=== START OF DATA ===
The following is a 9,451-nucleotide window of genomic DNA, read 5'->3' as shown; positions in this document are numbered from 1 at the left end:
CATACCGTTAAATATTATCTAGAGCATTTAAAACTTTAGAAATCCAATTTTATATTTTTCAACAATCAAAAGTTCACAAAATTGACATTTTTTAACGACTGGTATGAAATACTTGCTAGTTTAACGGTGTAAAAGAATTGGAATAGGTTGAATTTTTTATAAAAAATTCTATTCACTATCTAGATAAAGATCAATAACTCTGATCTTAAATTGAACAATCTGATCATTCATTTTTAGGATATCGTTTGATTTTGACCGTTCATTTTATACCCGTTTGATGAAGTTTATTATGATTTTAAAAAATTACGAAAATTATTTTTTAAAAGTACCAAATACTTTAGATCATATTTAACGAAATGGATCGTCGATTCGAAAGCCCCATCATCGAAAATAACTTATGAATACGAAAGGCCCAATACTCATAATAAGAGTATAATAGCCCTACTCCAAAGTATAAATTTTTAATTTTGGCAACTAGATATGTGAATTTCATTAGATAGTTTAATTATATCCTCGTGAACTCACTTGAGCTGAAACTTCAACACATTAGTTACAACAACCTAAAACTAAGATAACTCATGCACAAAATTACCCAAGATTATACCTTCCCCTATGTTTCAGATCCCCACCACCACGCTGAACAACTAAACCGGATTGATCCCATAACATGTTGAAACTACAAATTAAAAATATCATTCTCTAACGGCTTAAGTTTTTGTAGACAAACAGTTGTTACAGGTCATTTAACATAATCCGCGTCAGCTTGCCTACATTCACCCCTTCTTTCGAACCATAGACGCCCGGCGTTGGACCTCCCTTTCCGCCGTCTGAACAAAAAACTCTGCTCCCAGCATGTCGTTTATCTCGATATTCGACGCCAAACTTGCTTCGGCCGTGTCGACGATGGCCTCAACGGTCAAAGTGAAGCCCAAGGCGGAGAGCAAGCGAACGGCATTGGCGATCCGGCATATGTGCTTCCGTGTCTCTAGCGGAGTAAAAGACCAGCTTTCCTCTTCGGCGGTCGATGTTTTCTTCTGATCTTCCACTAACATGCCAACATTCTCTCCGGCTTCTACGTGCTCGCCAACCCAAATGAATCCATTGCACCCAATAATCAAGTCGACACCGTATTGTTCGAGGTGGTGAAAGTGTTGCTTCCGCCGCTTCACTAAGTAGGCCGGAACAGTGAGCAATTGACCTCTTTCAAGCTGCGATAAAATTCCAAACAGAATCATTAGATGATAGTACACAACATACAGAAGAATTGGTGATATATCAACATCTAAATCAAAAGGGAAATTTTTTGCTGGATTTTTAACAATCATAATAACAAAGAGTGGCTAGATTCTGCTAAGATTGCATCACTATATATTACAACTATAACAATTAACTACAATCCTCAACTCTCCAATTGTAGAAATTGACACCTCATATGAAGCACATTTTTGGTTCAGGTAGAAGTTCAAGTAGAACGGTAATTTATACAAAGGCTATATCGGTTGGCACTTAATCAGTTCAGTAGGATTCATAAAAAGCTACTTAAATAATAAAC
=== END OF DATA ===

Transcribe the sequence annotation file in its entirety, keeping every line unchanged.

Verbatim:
The following is a 9,451-nucleotide window of genomic DNA, read 5'->3' as shown; positions in this document are numbered from 1 at the left end:
CATACCGTTAAATATTATCTAGAGCATTTAAAACTTTAGAAATCCAATTTTATATTTTTCAACAATCAAAAGTTCACAAAATTGACATTTTTTAACGACTGGTATGAAATACTTGCTAGTTTAACGGTGTAAAAGAATTGGAATAGGTTGAATTTTTTATAAAAAATTCTATTCACTATCTAGATAAAGATCAATAACTCTGATCTTAAATTGAACAATCTGATCATTCATTTTTAGGATATCGTTTGATTTTGACCGTTCATTTTATACCCGTTTGATGAAGTTTATTATGATTTTAAAAAATTACGAAAATTATTTTTTAAAAGTACCAAATACTTTAGATCATATTTAACGAAATGGATCGTCGATTCGAAAGCCCCATCATCGAAAATAACTTATGAATACGAAAGGCCCAATACTCATAATAAGAGTATAATAGCCCTACTCCAAAGTATAAATTTTTAATTTTGGCAACTAGATATGTGAATTTCATTAGATAGTTTAATTATATCCTCGTGAACTCACTTGAGCTGAAACTTCAACACATTAGTTACAACAACCTAAAACTAAGATAACTCATGCACAAAATTACCCAAGATTATACCTTCCCCTATGTTTCAGATCCCCACCACCACGCTGAACAACTAAACCGGATTGATCCCATAACATGTTGAAACTACAAATTAAAAATATCATTCTCTAACGGCTTAAGTTTTTGTAGACAAACAGTTGTTACAGGTCATTTAACATAATCCGCGTCAGCTTGCCTACATTCACCCCTTCTTTCGAACCATAGACGCCCGGCGTTGGACCTCCCTTTCCGCCGTCTGAACAAAAAACTCTGCTCCCAGCATGTCGTTTATCTCGATATTCGACGCCAAACTTGCTTCGGCCGTGTCGACGATGGCCTCAACGGTCAAAGTGAAGCCCAAGGCGGAGAGCAAGCGAACGGCATTGGCGATCCGGCATATGTGCTTCCGTGTCTCTAGCGGAGTAAAAGACCAGCTTTCCTCTTCGGCGGTCGATGTTTTCTTCTGATCTTCCACTAACATGCCAACATTCTCTCCGGCTTCTACGTGCTCGCCAACCCAAATGAATCCATTGCACCCAATAATCAAGTCGACACCGTATTGTTCGAGGTGGTGAAAGTGTTGCTTCCGCCGCTTCACTAAGTAGGCCGGAACAGTGAGCAATTGACCTCTTTCAAGCTGCGATAAAATTCCAAACAGAATCATTAGATGATAGTACACAACATACAGAAGAATTGGTGATATATCAACATCTAAATCAAAAGGGAAATTTTTTGCTGGATTTTTAACAATCATAATAACAAAGAGTGGCTAGATTCTGCTAAGATTGCATCACTATATATTACAACTATAACAATTAACTACAATCCTCAACTCTCCAATTGTAGAAATTGACACCTCATATGAAGCACATTTTTGGTTCAGGTAGAAGTTCAAGTAGAACGGTAATTTATACAAAGGCTATATCGGTTGGCACTTAATCAGTTCAGTAGGATTCATAAAAAGCTACTTAAATAATAAAC